Senate Plan Would Expand Minn. Sales Tax, Cut Rate
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ST. PAUL, Minn. (AP) — The debate over the size and reach of Minnesota’s sales tax swept back into the state Capitol on Thursday with a Senate proposal to make everything from clothing to car repairs to dating services taxable.
A wide-ranging tax proposal from majority Senate Democrats would make a range of consumer services subject to the state sales tax while lowering the rate that gets charged on all purchases. Unlike a plan from Democratic Gov. Mark Dayton that he later gave up on, the Senate plan steers clear of taxing most business-to-business services like accounting and consulting contracts.
Among the consumer services that would be taxed are: haircuts, spa treatments, tattoos, sports lessons, elective cosmetic surgery and wedding planning. Businesses would probably bear the brunt of new taxes on warehousing, whether it’s for electronic data servers or refrigerated food.
Services covering banking, funerals, health and pet care are among those that would escape the new tax. Local governments, religious orders, nonprofits and veterans organizations wouldn’t have to pay the sales tax.
Minnesota’s clothing tax exemption would go away, but a new credit could be claimed on income taxes. The bill makes clear that digital downloads, such as ringtones and streamed movies are subject to the sales tax.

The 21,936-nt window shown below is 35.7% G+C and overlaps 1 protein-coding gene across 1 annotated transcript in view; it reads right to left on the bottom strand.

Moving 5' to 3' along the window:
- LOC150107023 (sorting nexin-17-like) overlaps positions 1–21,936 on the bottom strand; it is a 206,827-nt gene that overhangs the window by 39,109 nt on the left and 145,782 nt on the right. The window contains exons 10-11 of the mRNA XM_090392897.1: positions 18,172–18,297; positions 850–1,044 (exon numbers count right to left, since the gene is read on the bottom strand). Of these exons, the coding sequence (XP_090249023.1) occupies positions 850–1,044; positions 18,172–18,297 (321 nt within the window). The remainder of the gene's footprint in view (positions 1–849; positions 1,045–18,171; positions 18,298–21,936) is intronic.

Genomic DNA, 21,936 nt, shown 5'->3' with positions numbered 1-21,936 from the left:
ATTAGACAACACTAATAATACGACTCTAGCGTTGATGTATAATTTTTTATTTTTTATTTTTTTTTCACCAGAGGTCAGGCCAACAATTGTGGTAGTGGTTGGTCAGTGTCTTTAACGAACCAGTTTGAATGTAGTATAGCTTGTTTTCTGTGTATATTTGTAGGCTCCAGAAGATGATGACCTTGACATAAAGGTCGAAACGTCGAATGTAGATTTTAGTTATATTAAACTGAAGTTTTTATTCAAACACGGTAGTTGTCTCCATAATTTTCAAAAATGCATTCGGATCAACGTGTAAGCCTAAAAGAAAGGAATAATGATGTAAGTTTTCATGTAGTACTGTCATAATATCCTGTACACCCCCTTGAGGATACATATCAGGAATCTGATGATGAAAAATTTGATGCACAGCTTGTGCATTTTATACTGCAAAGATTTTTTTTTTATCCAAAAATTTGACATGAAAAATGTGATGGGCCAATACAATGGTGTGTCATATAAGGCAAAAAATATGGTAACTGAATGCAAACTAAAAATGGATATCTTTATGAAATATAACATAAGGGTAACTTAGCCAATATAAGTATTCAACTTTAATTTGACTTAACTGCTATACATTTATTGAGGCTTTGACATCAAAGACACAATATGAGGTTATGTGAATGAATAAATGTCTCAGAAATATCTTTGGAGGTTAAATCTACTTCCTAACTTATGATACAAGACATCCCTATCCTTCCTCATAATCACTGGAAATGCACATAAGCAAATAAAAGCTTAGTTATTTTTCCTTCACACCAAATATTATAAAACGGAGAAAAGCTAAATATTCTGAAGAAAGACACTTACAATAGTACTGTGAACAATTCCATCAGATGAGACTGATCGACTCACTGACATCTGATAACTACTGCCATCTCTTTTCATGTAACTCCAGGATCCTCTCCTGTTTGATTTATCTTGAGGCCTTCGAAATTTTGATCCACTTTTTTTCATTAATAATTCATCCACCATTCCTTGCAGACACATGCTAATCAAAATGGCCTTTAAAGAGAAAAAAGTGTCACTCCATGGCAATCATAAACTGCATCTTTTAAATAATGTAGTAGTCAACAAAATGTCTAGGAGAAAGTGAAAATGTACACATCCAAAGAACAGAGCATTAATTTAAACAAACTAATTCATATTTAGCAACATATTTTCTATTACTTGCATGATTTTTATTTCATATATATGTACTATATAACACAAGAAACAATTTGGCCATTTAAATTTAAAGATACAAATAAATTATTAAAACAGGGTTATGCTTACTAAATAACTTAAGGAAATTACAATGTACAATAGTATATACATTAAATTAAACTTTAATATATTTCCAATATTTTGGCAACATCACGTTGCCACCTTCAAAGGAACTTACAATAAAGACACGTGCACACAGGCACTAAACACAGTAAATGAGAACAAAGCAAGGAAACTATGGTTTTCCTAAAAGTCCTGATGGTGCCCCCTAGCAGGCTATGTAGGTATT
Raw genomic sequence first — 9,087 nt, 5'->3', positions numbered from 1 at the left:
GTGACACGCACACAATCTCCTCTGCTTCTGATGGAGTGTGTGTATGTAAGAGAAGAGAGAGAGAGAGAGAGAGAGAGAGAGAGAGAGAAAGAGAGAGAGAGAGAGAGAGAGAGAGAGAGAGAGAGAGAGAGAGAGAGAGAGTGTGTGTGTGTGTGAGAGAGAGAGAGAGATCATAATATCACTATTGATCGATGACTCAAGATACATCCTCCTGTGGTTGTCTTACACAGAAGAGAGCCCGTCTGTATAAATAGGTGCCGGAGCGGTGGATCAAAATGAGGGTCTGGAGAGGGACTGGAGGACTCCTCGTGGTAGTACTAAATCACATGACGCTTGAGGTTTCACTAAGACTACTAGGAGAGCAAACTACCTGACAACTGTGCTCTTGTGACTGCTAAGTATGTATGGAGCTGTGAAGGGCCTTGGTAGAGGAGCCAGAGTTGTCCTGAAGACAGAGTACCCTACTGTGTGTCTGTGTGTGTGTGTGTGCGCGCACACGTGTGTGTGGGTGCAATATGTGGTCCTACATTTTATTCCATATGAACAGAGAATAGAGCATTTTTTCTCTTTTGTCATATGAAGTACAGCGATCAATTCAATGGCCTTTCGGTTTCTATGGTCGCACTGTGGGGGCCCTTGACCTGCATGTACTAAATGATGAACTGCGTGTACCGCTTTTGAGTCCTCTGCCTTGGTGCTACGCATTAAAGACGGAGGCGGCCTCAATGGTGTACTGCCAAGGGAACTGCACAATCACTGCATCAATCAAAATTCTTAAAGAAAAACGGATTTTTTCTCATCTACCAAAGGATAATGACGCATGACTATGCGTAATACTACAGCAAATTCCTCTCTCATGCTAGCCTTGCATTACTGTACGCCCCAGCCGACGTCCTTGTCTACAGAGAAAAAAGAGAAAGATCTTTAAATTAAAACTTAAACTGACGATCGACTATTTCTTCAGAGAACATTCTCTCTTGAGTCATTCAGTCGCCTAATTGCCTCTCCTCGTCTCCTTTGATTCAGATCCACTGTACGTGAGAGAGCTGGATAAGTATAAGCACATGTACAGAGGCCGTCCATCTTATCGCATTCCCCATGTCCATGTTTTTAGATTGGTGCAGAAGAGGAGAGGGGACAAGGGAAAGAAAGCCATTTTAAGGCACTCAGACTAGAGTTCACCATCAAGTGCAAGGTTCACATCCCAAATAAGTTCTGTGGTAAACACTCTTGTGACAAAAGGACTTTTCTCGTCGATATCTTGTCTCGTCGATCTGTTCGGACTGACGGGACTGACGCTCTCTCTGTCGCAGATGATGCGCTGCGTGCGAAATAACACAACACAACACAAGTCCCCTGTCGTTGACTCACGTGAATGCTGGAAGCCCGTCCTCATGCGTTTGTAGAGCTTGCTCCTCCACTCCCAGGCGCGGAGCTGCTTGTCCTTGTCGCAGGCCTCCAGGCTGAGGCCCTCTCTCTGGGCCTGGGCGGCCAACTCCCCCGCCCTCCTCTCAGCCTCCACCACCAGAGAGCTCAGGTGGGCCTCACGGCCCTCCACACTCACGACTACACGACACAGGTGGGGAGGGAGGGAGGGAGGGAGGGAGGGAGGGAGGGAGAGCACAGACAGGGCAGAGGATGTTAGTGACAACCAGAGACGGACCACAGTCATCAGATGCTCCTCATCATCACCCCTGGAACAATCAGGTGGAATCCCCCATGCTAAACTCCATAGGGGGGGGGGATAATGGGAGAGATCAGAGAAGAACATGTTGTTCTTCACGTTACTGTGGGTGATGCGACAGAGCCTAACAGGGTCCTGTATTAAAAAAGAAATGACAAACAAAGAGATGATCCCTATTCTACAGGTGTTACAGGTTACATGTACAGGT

Democratic Sen. Ann Rest, who is leading the charge, said a plan to modernize Minnesota’s tax system is long overdue.
“I’m a prime example of somebody who is in the middle class. It’s ok with me to pay a sales tax on my pedicure. It’s ok to pay a sales tax on the tattoo I’m going to get on my neck,” said Rest, of New Hope.
In exchange for the broader base, the state tax rate would fall from 6.875 percent to 6 percent starting this summer. That cut would cost the treasury about $1.2 billion in the next two years. However, the state would come out $145 million ahead overall.
Some have argued for an expanded tax base by noting that people now consume more services than goods. They say the Minnesota government’s budget stability depends on adjusting for the times.
But past attempts to tax more things — even at a lower rate — have kicked up a firestorm of criticism. Dayton was at the center of it earlier this year when he suggested making most services taxable as a way to chop the sales tax rate considerably.
Sen. Dave Thompson, R-Lakeville, said he expects the Senate proposal to meet the same fate.
“This is just a big tax increase under the guise of reform,” Thompson said.
When he dropped his push, Dayton said it would be unfair to broaden the sales tax to consumer services while leaving businesses out. His spokesman, Bob Hume, said Thursday that Dayton “has no interest” in reviving the discussion.
The Senate tax plan, which faces more fine-tuning before a floor vote in coming weeks, also includes higher taxes on cigarettes.
For now, Senate Democrats aren’t detailing their plans for the income tax. But legislative leaders have said they are likely to go along with Dayton’s call to boost taxes on top earners by adding a fourth tax bracket. That provision is expected to surface as the tax proposal advances through the Senate.
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